Bloomberg View, November 14, 2014.
It’s one thing to point out that programs to improve children’s cognitive functioning have had a dismal track record. We can always focus on short-term improvements, blame the long-term failures on poor execution or lack of follow-up and try, try again. It’s another to say that it’s impossible to do much to permanently improve children’s intellectual ability through outside interventions. But that’s increasingly where the data are pointing.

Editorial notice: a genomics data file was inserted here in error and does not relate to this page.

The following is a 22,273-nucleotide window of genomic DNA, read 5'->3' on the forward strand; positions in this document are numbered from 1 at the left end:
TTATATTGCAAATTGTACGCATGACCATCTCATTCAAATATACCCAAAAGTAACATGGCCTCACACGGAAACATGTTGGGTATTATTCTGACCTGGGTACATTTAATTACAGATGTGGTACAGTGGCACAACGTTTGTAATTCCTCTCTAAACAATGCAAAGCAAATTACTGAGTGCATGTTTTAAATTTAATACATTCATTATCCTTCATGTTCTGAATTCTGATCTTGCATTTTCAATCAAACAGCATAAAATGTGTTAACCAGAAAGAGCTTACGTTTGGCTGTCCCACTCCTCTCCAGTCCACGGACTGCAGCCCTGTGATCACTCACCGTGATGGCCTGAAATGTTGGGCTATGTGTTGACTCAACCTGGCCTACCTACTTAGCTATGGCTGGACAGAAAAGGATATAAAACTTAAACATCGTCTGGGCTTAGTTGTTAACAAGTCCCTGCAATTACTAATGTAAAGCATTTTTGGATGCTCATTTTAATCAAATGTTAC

Two studies published this year have made life significantly more difficult for those who continue to be optimists.